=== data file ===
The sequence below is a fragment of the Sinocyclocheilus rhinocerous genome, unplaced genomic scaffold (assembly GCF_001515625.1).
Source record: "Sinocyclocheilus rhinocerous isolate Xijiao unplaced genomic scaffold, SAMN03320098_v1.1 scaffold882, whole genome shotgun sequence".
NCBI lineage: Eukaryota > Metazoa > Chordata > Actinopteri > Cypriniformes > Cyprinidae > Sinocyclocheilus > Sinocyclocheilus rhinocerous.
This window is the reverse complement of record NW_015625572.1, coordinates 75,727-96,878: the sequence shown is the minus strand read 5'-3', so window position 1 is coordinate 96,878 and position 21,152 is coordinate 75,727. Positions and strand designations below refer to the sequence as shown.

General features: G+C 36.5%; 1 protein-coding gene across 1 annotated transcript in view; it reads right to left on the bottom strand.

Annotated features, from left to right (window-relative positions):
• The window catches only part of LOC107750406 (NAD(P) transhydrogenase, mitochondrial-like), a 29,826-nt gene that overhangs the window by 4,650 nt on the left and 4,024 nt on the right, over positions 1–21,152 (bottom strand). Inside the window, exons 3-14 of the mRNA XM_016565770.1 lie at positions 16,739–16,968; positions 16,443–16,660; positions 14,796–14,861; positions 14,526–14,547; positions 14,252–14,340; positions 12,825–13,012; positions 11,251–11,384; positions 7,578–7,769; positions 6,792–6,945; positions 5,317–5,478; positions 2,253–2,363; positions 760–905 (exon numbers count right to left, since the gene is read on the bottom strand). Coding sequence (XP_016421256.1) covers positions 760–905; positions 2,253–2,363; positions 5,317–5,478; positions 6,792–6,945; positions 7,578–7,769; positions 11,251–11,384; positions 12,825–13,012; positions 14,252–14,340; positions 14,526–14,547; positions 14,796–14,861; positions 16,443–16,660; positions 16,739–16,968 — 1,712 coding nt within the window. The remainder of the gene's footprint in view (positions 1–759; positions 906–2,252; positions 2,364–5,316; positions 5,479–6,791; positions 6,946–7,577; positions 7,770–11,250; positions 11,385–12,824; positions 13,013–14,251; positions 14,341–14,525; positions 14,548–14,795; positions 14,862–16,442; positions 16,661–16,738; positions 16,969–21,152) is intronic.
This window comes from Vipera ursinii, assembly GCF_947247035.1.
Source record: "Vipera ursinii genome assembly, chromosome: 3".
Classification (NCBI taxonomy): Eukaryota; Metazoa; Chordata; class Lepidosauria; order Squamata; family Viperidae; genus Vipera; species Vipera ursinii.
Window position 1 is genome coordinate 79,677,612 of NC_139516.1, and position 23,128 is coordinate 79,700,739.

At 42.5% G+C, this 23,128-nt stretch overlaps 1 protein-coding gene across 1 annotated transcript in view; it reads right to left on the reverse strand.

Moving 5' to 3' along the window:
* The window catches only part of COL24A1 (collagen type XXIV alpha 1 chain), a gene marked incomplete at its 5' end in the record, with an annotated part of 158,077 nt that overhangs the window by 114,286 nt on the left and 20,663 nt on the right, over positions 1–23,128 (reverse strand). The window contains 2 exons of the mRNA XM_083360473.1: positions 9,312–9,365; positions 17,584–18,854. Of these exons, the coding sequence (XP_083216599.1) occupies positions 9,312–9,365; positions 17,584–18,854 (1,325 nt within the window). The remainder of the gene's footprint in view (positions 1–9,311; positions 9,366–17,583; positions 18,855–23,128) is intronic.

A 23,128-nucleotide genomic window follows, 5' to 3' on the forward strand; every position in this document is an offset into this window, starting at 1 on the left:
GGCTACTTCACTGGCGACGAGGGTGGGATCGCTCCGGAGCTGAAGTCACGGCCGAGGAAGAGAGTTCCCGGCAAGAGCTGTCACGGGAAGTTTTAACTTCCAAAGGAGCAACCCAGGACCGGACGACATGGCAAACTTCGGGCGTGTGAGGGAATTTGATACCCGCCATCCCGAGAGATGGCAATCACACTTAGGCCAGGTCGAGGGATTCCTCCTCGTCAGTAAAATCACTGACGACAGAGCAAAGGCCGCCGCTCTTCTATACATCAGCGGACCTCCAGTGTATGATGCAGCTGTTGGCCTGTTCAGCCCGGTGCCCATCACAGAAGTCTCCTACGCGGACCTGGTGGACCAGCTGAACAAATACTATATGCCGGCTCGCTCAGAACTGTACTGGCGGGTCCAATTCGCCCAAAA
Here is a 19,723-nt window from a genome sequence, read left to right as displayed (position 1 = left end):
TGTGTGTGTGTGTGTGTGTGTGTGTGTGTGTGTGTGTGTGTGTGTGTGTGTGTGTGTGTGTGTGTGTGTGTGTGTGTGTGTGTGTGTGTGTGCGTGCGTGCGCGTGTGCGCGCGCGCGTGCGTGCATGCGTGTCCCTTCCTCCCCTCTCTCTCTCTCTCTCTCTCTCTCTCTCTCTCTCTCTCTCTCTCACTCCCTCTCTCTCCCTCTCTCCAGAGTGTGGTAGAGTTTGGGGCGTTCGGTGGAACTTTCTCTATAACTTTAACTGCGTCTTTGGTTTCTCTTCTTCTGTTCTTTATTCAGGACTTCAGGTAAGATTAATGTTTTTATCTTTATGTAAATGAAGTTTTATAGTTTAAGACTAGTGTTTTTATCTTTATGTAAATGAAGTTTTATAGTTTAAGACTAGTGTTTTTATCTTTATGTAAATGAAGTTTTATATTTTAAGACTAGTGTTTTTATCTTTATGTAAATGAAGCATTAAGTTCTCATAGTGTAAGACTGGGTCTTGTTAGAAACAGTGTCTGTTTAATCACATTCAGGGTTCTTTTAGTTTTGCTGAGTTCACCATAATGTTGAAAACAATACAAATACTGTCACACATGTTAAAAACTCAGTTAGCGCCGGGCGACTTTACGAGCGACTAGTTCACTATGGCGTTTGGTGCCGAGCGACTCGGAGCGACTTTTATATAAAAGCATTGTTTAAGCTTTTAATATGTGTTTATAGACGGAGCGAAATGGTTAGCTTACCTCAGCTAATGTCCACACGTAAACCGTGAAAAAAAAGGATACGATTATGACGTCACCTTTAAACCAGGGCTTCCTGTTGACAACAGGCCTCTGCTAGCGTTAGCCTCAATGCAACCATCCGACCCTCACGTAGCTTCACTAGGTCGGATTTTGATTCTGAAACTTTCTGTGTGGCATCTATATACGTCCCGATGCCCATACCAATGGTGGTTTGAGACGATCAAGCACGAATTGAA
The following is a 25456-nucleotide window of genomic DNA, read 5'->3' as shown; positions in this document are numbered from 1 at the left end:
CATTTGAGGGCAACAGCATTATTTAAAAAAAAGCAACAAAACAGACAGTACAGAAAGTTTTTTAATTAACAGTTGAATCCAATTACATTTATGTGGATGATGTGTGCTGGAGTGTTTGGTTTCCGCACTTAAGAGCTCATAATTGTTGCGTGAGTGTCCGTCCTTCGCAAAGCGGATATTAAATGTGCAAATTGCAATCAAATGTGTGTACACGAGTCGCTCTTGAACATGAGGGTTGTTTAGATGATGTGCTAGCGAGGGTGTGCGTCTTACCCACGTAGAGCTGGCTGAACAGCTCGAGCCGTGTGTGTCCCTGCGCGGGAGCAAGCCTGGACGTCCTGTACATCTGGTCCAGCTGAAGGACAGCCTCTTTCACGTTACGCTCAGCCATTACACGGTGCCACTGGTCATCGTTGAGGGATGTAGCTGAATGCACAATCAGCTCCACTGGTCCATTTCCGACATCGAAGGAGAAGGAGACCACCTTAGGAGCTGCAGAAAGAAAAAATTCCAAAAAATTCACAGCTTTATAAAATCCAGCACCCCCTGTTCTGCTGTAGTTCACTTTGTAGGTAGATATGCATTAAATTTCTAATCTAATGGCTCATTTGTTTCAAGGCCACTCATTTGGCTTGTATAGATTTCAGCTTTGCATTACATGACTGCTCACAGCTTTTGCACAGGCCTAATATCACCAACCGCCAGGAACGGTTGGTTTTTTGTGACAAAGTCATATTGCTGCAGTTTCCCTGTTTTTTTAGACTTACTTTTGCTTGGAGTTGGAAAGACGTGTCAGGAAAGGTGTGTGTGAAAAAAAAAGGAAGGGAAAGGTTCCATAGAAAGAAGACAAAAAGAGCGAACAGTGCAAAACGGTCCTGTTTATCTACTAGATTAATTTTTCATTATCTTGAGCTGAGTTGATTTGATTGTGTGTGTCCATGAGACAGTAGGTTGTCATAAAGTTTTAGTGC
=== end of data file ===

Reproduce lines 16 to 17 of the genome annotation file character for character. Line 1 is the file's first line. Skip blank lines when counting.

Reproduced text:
GGCTACTTCACTGGCGACGAGGGTGGGATCGCTCCGGAGCTGAAGTCACGGCCGAGGAAGAGAGTTCCCGGCAAGAGCTGTCACGGGAAGTTTTAACTTCCAAAGGAGCAACCCAGGACCGGACGACATGGCAAACTTCGGGCGTGTGAGGGAATTTGATACCCGCCATCCCGAGAGATGGCAATCACACTTAGGCCAGGTCGAGGGATTCCTCCTCGTCAGTAAAATCACTGACGACAGAGCAAAGGCCGCCGCTCTTCTATACATCAGCGGACCTCCAGTGTATGATGCAGCTGTTGGCCTGTTCAGCCCGGTGCCCATCACAGAAGTCTCCTACGCGGACCTGGTGGACCAGCTGAACAAATACTATATGCCGGCTCGCTCAGAACTGTACTGGCGGGTCCAATTCGCCCAAAA
Here is a 19,723-nt window from a genome sequence, read left to right as displayed (position 1 = left end):